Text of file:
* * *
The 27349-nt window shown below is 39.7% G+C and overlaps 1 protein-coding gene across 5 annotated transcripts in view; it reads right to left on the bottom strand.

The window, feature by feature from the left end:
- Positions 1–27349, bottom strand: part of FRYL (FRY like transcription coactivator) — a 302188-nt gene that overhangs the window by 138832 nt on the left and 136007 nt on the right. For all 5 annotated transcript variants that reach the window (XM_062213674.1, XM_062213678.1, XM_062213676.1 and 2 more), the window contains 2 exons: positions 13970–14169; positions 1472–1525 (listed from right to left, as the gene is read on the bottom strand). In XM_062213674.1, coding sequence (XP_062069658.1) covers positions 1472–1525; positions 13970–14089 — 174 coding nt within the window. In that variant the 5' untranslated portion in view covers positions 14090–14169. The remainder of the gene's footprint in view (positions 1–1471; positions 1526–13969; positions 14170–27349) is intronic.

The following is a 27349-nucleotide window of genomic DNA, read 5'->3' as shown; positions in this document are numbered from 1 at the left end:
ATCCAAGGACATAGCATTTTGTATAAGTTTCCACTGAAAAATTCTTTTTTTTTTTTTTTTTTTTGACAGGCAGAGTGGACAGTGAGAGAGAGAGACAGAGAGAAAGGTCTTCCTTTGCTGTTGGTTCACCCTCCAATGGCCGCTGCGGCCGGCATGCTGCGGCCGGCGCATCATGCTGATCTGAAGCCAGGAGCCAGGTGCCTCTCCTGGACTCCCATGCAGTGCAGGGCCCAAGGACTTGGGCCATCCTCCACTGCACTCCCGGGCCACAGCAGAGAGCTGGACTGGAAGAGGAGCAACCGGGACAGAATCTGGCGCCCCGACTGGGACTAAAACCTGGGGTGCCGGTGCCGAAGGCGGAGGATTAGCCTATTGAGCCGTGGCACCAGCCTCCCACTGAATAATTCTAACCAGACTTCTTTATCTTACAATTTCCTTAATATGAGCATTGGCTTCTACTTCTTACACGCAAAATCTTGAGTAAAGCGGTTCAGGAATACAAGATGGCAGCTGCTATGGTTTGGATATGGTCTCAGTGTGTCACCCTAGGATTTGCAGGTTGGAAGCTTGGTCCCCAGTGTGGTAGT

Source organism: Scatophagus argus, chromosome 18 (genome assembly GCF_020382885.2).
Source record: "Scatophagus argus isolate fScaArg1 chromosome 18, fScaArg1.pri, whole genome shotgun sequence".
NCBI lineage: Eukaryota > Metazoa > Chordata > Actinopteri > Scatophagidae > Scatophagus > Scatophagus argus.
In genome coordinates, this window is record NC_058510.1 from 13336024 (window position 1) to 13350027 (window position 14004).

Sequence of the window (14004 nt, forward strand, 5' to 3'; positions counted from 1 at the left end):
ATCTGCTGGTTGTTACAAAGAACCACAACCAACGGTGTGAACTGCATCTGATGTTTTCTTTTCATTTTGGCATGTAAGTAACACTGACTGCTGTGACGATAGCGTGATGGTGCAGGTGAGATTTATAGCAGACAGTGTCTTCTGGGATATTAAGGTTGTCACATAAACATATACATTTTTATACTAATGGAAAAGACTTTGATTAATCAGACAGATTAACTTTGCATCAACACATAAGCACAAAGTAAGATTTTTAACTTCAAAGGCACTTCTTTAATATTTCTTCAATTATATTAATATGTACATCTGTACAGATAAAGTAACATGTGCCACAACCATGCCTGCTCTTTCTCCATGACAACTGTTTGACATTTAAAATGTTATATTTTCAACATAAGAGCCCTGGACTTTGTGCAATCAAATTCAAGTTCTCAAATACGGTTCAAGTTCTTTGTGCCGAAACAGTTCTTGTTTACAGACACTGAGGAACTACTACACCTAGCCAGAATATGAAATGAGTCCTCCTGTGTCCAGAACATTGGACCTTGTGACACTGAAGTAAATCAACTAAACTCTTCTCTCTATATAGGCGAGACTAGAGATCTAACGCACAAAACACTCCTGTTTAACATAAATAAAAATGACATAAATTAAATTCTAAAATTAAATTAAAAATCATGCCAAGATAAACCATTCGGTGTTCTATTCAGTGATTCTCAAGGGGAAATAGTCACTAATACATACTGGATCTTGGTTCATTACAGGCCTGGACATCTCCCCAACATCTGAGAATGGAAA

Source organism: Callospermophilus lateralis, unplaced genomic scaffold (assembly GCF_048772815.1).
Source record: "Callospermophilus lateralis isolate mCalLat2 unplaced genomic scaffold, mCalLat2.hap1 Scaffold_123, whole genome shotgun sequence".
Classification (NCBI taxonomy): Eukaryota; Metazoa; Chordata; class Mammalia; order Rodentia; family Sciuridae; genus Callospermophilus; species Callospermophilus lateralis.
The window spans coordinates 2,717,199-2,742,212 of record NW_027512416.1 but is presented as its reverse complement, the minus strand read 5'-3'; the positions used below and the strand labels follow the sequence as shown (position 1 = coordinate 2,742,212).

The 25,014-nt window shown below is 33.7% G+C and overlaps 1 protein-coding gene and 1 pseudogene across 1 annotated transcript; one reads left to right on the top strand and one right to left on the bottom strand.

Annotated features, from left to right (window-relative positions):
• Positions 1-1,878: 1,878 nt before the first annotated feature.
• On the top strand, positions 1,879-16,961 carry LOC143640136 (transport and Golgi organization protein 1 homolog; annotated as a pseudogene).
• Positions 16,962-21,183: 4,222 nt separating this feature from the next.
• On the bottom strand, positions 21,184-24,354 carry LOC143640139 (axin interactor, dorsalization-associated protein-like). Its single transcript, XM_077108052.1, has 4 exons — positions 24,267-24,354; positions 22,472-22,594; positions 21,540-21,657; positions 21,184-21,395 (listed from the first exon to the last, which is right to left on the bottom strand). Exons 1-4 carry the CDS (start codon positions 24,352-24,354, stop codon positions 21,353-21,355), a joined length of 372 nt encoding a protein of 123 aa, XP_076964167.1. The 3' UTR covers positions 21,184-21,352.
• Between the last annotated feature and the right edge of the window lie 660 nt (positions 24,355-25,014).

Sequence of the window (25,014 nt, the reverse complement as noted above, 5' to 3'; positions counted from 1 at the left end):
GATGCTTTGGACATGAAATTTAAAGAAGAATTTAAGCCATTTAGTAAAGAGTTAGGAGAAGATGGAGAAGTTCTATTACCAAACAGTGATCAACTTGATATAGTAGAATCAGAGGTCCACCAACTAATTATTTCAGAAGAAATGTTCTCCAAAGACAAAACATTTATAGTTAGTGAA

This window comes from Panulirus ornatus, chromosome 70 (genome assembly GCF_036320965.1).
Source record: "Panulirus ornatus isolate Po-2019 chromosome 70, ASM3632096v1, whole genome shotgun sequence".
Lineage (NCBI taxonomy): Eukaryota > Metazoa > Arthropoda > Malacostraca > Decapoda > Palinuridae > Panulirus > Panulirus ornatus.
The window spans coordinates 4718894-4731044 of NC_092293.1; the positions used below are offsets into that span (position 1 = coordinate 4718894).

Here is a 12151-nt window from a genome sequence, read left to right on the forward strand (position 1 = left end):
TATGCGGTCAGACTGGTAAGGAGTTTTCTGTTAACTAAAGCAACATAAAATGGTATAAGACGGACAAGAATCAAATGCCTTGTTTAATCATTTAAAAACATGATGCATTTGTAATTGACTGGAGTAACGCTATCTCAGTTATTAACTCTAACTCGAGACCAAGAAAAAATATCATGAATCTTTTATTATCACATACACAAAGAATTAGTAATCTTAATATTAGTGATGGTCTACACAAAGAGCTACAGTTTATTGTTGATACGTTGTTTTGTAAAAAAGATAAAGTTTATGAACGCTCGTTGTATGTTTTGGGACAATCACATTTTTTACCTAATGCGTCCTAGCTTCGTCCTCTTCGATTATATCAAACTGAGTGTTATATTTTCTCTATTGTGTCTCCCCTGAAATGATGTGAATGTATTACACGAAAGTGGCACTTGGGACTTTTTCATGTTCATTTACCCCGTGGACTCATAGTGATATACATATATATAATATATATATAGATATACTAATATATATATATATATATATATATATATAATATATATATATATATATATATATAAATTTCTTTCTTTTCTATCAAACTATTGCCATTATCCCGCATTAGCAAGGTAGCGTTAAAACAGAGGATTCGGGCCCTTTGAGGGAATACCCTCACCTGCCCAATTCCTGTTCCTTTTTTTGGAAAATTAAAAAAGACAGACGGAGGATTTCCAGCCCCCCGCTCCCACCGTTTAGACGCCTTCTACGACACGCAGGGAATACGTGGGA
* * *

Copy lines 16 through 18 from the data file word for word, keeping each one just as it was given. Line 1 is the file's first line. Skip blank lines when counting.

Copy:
The 25,014-nt window shown below is 33.7% G+C and overlaps 1 protein-coding gene and 1 pseudogene across 1 annotated transcript; one reads left to right on the top strand and one right to left on the bottom strand.

Annotated features, from left to right (window-relative positions):
• Positions 1-1,878: 1,878 nt before the first annotated feature.